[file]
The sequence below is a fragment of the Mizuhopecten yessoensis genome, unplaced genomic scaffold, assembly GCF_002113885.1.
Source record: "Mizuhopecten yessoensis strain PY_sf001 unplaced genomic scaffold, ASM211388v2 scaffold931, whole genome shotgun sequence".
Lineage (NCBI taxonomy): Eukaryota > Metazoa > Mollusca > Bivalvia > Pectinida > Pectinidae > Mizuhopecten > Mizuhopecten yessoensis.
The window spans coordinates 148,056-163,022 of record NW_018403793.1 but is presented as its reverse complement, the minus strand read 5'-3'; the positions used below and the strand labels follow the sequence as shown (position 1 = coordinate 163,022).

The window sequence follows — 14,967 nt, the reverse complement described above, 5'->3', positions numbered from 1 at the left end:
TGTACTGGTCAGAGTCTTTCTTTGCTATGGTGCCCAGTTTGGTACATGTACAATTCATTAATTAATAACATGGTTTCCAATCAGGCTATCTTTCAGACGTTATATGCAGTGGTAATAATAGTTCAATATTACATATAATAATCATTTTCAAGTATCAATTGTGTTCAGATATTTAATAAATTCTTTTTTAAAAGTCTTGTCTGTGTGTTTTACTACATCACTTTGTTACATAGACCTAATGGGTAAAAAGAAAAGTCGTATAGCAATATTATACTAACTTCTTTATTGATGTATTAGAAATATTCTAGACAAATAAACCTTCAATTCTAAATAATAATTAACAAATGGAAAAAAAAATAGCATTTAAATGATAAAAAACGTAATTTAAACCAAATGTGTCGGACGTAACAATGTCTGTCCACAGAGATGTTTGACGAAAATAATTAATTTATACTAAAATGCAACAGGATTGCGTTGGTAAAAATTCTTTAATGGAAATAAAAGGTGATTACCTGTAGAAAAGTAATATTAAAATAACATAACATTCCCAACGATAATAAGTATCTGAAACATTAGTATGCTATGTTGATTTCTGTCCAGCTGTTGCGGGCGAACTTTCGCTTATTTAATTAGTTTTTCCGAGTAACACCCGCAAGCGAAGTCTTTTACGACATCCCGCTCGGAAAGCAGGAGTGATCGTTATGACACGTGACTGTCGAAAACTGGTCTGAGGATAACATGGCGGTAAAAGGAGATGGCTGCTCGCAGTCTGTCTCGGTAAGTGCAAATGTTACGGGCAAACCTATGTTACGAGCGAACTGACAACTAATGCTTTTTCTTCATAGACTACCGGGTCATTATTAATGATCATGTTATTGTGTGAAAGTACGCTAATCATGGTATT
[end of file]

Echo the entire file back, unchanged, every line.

The sequence below is a fragment of the Mizuhopecten yessoensis genome, unplaced genomic scaffold, assembly GCF_002113885.1.
Source record: "Mizuhopecten yessoensis strain PY_sf001 unplaced genomic scaffold, ASM211388v2 scaffold931, whole genome shotgun sequence".
Lineage (NCBI taxonomy): Eukaryota > Metazoa > Mollusca > Bivalvia > Pectinida > Pectinidae > Mizuhopecten > Mizuhopecten yessoensis.
The window spans coordinates 148,056-163,022 of record NW_018403793.1 but is presented as its reverse complement, the minus strand read 5'-3'; the positions used below and the strand labels follow the sequence as shown (position 1 = coordinate 163,022).

The window sequence follows — 14,967 nt, the reverse complement described above, 5'->3', positions numbered from 1 at the left end:
TGTACTGGTCAGAGTCTTTCTTTGCTATGGTGCCCAGTTTGGTACATGTACAATTCATTAATTAATAACATGGTTTCCAATCAGGCTATCTTTCAGACGTTATATGCAGTGGTAATAATAGTTCAATATTACATATAATAATCATTTTCAAGTATCAATTGTGTTCAGATATTTAATAAATTCTTTTTTAAAAGTCTTGTCTGTGTGTTTTACTACATCACTTTGTTACATAGACCTAATGGGTAAAAAGAAAAGTCGTATAGCAATATTATACTAACTTCTTTATTGATGTATTAGAAATATTCTAGACAAATAAACCTTCAATTCTAAATAATAATTAACAAATGGAAAAAAAAATAGCATTTAAATGATAAAAAACGTAATTTAAACCAAATGTGTCGGACGTAACAATGTCTGTCCACAGAGATGTTTGACGAAAATAATTAATTTATACTAAAATGCAACAGGATTGCGTTGGTAAAAATTCTTTAATGGAAATAAAAGGTGATTACCTGTAGAAAAGTAATATTAAAATAACATAACATTCCCAACGATAATAAGTATCTGAAACATTAGTATGCTATGTTGATTTCTGTCCAGCTGTTGCGGGCGAACTTTCGCTTATTTAATTAGTTTTTCCGAGTAACACCCGCAAGCGAAGTCTTTTACGACATCCCGCTCGGAAAGCAGGAGTGATCGTTATGACACGTGACTGTCGAAAACTGGTCTGAGGATAACATGGCGGTAAAAGGAGATGGCTGCTCGCAGTCTGTCTCGGTAAGTGCAAATGTTACGGGCAAACCTATGTTACGAGCGAACTGACAACTAATGCTTTTTCTTCATAGACTACCGGGTCATTATTAATGATCATGTTATTGTGTGAAAGTACGCTAATCATGGTATT